Over the last eighteen years over 120 RAWCS Projects and many Rotary Foundation Grants have been activated in Timor-Leste.
To register please go to the Expo web site www.rtlpf.org.au .  Stall-holder registration includes a display table, two chairs and the registration of two people.  Individual registration and information about accommodation venues are also available on the website.
A number of tours, both pre- and post-Expo, have been organised to assist visiting Rotarians in gaining a better understanding of Timor-Leste, its people, and its needs. These are all small group tours and will fill quickly. Details of the tours are on the website.
We look forward to welcoming you to Timor-Leste in August.
Kind regards,
Phil                                                                                                                                                                                                                                                      
PDG Phil Dempster
Chair
Timor-Leste Project Expo
Mob. 0402253673
Email: lad@iig.com.au
 

Can you help us?

At this end of the Rotary year all clubs are deciding how to spend the dollars raised from the community.

Food Plant Solutions has an urgent need for funds as we have country groups waiting on our educational materials that we cannot fill without funding. We all know that children are dying from malnutrition every minute around the world. Many of those are in communities that are wanting our educational materials, to build gardens and ensure food security in that region.

Below is a list of requests that we have received, with information about each group. A club could choose an area to support or think about a Global Grant to work with one of these groups.

Thank you for your support in a year when “Rotary connects the world”

Yours in Rotary

Una

PDG Una Hobday OAM PHF

Chair, Food Plant Solutions RAG
 
The December End Trachoma by 2020 Newsletter is now available!
Many good things have been achieved in the last 12 months and Rotarians and their communities have made great efforts to ensure improvements in health and eye care are both delivered and sustainable.
Please take the time to download the Newsletter and share it with your Club.
Did you know there has been a steady decline in the number of communities at risk of this infectious disease, from 244 classified communities in 2010, to 120 in 2018, as reported by each state and territory!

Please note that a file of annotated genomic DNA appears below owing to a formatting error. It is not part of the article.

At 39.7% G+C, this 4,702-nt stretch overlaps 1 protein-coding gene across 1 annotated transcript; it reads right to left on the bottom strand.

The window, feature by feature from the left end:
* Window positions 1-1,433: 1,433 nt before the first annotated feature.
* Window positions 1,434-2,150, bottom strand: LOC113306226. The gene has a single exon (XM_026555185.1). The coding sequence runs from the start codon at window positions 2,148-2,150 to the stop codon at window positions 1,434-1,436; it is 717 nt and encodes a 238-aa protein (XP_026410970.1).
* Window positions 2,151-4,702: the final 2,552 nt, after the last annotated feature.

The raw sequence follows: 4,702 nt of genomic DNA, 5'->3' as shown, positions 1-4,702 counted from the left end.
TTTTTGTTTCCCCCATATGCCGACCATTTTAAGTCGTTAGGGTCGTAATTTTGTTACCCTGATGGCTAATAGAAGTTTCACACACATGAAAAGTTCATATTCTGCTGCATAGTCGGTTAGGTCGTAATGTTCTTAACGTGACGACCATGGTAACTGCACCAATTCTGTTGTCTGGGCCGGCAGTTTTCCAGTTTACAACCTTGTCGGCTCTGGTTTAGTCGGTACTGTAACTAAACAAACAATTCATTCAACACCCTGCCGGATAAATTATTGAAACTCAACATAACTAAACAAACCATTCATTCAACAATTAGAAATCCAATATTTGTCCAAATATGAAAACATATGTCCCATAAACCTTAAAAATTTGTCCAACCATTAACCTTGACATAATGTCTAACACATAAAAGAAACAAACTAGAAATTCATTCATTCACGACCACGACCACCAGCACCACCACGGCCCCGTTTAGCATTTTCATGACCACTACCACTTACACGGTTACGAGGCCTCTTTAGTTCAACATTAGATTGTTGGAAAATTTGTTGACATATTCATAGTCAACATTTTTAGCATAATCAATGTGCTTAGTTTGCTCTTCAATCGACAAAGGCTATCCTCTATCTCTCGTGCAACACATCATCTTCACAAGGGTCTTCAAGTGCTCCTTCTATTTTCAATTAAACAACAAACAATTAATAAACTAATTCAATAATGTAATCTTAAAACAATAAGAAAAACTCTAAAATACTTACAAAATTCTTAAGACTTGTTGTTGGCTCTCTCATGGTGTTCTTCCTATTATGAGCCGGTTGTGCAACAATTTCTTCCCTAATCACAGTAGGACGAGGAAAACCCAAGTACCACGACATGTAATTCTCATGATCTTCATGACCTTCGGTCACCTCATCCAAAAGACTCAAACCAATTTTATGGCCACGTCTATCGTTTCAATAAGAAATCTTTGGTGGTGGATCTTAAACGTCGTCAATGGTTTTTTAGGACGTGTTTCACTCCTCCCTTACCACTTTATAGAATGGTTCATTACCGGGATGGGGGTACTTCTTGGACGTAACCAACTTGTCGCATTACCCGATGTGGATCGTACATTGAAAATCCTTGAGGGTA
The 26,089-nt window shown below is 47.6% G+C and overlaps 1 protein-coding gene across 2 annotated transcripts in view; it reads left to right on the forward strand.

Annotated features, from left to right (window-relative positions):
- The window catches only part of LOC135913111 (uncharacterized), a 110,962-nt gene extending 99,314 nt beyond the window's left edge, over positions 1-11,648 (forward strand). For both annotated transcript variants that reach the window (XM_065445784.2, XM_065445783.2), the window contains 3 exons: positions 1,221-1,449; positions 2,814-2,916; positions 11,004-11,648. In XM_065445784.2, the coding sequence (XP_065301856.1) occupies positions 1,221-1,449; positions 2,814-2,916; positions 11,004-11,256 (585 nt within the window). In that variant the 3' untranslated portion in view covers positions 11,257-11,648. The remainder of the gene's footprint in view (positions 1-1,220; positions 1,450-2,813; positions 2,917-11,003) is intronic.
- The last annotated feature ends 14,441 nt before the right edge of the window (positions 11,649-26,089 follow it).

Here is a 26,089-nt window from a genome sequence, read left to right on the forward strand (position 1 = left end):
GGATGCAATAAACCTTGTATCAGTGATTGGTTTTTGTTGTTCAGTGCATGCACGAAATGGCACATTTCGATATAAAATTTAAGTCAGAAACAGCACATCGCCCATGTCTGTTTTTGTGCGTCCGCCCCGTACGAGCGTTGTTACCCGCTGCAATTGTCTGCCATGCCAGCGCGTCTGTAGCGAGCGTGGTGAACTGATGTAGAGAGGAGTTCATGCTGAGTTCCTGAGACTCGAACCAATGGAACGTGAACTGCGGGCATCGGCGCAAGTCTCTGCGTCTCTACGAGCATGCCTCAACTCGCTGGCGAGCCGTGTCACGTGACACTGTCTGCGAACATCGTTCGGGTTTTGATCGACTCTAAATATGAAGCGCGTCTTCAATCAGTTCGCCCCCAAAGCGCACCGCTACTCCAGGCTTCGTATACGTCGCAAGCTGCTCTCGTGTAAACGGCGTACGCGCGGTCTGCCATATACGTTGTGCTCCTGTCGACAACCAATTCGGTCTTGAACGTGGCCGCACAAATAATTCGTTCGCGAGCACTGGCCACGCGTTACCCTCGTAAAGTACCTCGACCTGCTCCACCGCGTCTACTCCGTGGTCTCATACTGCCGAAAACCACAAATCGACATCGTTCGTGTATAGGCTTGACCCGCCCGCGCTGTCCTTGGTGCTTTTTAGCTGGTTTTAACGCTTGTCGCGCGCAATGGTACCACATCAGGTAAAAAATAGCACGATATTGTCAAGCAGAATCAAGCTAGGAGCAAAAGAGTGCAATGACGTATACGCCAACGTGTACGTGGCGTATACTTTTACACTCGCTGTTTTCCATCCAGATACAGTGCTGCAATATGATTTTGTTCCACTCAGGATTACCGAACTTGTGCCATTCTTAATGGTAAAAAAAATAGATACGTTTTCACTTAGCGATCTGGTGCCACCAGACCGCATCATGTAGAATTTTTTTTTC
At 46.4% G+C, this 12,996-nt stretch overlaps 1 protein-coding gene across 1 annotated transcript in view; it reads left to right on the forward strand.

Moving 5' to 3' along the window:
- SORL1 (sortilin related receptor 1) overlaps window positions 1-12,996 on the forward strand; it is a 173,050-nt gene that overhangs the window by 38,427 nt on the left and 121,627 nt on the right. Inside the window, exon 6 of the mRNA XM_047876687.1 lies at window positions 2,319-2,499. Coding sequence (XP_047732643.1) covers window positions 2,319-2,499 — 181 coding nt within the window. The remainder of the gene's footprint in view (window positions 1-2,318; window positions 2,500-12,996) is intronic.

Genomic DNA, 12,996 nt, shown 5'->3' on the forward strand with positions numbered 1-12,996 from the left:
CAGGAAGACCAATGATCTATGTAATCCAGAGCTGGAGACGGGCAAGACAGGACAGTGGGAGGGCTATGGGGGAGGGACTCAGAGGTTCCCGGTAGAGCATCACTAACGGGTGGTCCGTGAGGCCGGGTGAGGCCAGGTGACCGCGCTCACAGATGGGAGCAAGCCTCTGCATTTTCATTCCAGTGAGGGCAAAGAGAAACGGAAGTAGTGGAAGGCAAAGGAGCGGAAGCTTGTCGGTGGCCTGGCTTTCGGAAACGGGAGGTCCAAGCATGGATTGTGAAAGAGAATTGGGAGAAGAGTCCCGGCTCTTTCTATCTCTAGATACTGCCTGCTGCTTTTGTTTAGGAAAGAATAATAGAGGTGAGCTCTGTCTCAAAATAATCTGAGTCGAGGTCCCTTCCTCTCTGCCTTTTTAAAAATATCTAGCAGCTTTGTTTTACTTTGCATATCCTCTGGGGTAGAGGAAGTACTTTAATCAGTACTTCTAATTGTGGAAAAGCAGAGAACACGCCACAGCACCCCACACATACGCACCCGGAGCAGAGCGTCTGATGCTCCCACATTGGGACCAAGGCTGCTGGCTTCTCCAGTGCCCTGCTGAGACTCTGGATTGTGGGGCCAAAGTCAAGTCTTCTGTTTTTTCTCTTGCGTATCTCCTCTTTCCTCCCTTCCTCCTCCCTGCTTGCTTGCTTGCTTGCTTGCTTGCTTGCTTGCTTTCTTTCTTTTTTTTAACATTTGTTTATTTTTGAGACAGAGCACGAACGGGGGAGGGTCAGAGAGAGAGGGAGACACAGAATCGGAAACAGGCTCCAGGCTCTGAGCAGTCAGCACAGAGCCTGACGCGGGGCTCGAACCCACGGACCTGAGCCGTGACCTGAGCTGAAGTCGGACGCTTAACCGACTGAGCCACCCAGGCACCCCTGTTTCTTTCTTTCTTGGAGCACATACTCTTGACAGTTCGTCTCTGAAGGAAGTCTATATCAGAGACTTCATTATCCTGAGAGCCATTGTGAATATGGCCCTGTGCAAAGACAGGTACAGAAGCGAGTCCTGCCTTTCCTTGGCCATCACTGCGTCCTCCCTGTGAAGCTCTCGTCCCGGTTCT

You can find the full copy of the newsletter on the ET by 2020 District page and by this link

What does your roadside sign say about your club?

Is your Roadside sign looking worse for wear or displaying the wrong meeting information? 

Then it's time to replace it. 

Making sure our roadside signs are in good condition and use the correct branding is an important, and easy, step we can take to help create the right impression about our Clubs, and our organisation. 

The Rotary Club of Manly’s transformation to a new sign is a great example of what can be done. 

If you can only afford to do one thing to raise your Club’s public image this year, updating your roadside signs is the way to go!

Article by RC PDG John Prendergast 
 
We regularly seem to hear the complaint that Rotary is too expensive, and that this cost is a deterrent to attracting new members. 
So, what does Rotary cost us each year? I reckon about $1,680.32. 
 
My Club subscriptions are a very low $200 per year – consciously kept low because we have a number of members on fixed incomes. We are able to have a low sub because every year we deliver telephone books around our city, and the funds we earn from that project are used to offset some of the costs of running our Club. 
So, $200 a year doesn’t seem like a deterrent to attracting new members. 
 
Established in 2007, the Food Plant Solutions Rotary Action Group creates publications that help people understand the connection between plant selection and nutrition, and empowers them to grow a range of highly nutritious plants which have different seasonal requirements and maturities.  The work is underpinned by a database of edible plants for all countries of the world.
 
2019-20 Rotary Theme
 
2019-20 District Directory
2019-20 District Directory
Click on the above directory to download a full copy.